The Hahn-Banach theorem is a central tool in functional analysis; it shows that there are "enough" continuous linear functionals defined on every normed vector space to make the study of the dual space interesting ( though that is a matter of opinion ).
The most general formulation of the theorem needs some preparations. If V is a vector space over the scalar field K (either the real numbers R or the complex numbers C), we call a function N : V -> R sublinear if N(ax + by) ≤ |a| N(x) + |b| N(y) for all x and y in V and all scalars a and b in K. Every norm on V is sublinear, but there are other examples.
Now let U be a subspace of V and let φ : U -> K be a linear function such that |φ(x)| ≤ N(x) for all x in U. Then the Hahn-Banach theorem states that there exists a linear map ψ : V -> K which extends φ (meaning ψ(x) = φ(x) for all x in U) and which is dominated by N on all of V (meaning |ψ(x)| ≤ N(x) for all x in V).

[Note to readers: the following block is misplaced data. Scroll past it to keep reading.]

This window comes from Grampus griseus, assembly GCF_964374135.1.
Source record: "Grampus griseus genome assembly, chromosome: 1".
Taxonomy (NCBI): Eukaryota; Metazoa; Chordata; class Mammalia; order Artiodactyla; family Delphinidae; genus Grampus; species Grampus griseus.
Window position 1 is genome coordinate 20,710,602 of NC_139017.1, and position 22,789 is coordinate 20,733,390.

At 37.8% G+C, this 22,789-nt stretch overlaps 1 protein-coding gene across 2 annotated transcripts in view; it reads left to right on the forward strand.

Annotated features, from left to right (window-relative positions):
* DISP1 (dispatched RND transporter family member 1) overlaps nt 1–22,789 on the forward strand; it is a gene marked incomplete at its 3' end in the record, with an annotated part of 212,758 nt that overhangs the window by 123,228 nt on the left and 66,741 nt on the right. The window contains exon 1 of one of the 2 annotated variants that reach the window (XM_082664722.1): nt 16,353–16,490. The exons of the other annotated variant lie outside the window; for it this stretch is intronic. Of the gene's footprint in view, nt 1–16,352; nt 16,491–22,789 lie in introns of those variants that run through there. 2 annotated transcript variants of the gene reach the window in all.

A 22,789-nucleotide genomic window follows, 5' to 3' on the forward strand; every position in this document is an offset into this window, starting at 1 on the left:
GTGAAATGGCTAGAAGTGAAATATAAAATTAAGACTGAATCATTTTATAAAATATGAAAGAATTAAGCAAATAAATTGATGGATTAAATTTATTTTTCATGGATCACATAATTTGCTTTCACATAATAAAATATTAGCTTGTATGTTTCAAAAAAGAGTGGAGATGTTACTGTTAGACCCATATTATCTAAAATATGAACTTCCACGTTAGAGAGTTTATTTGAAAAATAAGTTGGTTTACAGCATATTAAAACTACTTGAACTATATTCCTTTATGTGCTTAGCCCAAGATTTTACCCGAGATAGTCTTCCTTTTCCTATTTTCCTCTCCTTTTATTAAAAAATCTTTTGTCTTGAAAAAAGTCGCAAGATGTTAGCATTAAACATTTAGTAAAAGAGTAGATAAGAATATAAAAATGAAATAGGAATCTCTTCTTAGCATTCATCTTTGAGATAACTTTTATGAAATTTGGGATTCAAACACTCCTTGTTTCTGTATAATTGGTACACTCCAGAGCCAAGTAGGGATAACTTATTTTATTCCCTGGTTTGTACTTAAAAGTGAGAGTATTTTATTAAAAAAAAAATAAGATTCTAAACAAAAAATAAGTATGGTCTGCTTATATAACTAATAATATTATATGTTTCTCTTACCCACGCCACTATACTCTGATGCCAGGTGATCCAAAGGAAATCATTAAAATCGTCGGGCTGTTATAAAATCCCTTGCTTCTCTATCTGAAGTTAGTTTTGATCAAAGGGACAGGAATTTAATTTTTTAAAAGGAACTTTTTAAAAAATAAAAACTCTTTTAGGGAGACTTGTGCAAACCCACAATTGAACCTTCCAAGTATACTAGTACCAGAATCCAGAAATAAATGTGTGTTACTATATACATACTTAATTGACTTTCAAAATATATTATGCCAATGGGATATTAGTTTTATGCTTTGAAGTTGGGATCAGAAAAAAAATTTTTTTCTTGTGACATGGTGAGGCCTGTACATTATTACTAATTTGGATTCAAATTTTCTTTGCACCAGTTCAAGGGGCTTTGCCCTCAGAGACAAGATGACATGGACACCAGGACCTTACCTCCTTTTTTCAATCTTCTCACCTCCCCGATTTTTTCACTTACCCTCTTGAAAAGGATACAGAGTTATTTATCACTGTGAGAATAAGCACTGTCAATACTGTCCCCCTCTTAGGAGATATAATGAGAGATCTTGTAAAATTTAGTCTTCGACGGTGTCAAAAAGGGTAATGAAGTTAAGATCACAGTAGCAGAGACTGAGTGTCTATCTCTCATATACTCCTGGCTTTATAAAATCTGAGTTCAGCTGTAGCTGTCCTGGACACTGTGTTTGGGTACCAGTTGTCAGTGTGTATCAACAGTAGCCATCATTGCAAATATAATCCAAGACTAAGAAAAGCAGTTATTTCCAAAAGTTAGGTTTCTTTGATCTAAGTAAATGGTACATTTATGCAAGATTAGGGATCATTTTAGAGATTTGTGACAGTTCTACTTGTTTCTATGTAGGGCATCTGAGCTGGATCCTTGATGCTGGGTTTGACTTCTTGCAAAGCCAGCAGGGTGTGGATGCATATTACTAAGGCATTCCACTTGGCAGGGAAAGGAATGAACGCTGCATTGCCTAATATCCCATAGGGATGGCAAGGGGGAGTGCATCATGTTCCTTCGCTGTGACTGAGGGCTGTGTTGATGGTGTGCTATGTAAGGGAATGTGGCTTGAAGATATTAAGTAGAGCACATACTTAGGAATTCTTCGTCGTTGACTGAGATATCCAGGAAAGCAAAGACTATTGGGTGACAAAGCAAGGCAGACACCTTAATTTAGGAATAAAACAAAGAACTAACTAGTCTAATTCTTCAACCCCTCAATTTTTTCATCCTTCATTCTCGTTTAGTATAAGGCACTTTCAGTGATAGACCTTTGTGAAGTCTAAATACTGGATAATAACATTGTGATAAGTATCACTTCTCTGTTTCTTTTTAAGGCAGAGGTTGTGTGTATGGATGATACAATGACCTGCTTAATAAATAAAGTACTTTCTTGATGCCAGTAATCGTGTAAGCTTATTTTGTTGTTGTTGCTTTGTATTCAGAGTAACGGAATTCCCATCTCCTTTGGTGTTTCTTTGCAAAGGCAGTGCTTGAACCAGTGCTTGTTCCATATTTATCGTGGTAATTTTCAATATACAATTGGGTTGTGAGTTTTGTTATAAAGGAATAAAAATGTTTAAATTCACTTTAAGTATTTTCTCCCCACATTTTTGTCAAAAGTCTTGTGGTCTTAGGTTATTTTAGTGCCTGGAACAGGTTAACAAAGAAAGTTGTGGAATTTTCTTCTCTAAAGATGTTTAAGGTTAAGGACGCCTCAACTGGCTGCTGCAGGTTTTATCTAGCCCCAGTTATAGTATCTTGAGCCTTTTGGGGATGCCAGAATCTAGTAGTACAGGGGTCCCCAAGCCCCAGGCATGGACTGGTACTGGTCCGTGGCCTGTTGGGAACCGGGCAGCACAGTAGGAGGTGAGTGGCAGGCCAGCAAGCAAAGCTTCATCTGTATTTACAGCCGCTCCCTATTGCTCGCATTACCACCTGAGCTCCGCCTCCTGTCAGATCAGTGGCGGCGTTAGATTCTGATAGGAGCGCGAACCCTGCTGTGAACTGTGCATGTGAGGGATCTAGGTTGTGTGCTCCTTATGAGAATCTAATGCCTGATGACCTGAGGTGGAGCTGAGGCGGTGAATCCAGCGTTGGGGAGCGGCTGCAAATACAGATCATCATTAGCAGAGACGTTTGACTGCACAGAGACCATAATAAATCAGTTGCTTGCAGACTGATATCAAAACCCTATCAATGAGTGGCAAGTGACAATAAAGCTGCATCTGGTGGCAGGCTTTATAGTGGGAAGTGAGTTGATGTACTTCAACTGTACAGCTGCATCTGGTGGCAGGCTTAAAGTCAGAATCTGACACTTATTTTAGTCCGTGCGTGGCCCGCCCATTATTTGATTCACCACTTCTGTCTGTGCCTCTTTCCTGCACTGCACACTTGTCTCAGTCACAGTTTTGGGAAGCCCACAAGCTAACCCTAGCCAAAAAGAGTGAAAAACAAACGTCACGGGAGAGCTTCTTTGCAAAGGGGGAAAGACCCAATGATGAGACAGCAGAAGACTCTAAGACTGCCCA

The extension ψ is in general not uniquely specified by φ and the proof gives no method as to how to find ψ: it depends on Zorn's lemma.
Several important consequences of the theorem are also sometimes called "Hahn-Banach theorem":
- If V is a normed vector space with subspace U (not necessarily closed) and if φ : U -> K is continuous and linear, then there exists an extension ψ : V -> K of φ which is also continuous and linear and which has the same norm as as φ (see Banach space for a discussion of the norm of a linear map).
- If V is a normed vector space with subspace U (not necessarily closed) and if x0 is an element of V not in U, then there exists a continuous linear map ψ : V -> K with ψ(x) = 0 for all x in U, ψ(x0) = 1, and ||ψ|| = ||x0||-1.